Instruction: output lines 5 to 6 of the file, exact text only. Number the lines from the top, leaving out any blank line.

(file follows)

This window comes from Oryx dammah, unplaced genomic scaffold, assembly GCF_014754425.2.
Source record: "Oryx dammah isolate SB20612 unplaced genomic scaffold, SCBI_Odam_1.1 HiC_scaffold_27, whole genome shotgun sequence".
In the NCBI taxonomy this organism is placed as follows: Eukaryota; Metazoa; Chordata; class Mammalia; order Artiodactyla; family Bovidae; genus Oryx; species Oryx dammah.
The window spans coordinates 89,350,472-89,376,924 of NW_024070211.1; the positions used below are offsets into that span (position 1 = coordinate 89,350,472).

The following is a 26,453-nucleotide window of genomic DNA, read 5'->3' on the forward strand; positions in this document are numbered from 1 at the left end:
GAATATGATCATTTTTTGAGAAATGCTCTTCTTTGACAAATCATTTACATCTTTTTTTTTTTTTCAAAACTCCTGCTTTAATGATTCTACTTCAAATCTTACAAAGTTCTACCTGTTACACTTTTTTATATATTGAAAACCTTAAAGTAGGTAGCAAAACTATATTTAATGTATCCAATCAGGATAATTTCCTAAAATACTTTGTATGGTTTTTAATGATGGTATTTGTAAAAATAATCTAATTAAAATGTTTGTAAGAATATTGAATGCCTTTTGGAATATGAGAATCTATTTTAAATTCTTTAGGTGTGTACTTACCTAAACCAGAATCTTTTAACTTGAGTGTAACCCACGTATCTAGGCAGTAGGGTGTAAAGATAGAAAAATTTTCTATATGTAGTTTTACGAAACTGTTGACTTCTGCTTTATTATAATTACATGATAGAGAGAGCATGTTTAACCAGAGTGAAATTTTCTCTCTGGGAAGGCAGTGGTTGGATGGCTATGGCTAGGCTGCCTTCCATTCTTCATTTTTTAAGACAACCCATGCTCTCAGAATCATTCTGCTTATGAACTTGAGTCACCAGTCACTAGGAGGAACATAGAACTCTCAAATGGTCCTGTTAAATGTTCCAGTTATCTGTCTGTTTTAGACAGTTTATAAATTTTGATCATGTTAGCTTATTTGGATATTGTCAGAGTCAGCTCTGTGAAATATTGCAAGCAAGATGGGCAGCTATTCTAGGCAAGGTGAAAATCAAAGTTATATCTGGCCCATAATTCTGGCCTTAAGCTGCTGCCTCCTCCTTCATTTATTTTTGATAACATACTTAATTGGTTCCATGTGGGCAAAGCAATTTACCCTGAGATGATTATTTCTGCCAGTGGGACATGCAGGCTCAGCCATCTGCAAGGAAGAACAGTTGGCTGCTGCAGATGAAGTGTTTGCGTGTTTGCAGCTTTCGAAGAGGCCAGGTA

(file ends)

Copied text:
The following is a 26,453-nucleotide window of genomic DNA, read 5'->3' on the forward strand; positions in this document are numbered from 1 at the left end:
GAATATGATCATTTTTTGAGAAATGCTCTTCTTTGACAAATCATTTACATCTTTTTTTTTTTTTCAAAACTCCTGCTTTAATGATTCTACTTCAAATCTTACAAAGTTCTACCTGTTACACTTTTTTATATATTGAAAACCTTAAAGTAGGTAGCAAAACTATATTTAATGTATCCAATCAGGATAATTTCCTAAAATACTTTGTATGGTTTTTAATGATGGTATTTGTAAAAATAATCTAATTAAAATGTTTGTAAGAATATTGAATGCCTTTTGGAATATGAGAATCTATTTTAAATTCTTTAGGTGTGTACTTACCTAAACCAGAATCTTTTAACTTGAGTGTAACCCACGTATCTAGGCAGTAGGGTGTAAAGATAGAAAAATTTTCTATATGTAGTTTTACGAAACTGTTGACTTCTGCTTTATTATAATTACATGATAGAGAGAGCATGTTTAACCAGAGTGAAATTTTCTCTCTGGGAAGGCAGTGGTTGGATGGCTATGGCTAGGCTGCCTTCCATTCTTCATTTTTTAAGACAACCCATGCTCTCAGAATCATTCTGCTTATGAACTTGAGTCACCAGTCACTAGGAGGAACATAGAACTCTCAAATGGTCCTGTTAAATGTTCCAGTTATCTGTCTGTTTTAGACAGTTTATAAATTTTGATCATGTTAGCTTATTTGGATATTGTCAGAGTCAGCTCTGTGAAATATTGCAAGCAAGATGGGCAGCTATTCTAGGCAAGGTGAAAATCAAAGTTATATCTGGCCCATAATTCTGGCCTTAAGCTGCTGCCTCCTCCTTCATTTATTTTTGATAACATACTTAATTGGTTCCATGTGGGCAAAGCAATTTACCCTGAGATGATTATTTCTGCCAGTGGGACATGCAGGCTCAGCCATCTGCAAGGAAGAACAGTTGGCTGCTGCAGATGAAGTGTTTGCGTGTTTGCAGCTTTCGAAGAGGCCAGGTA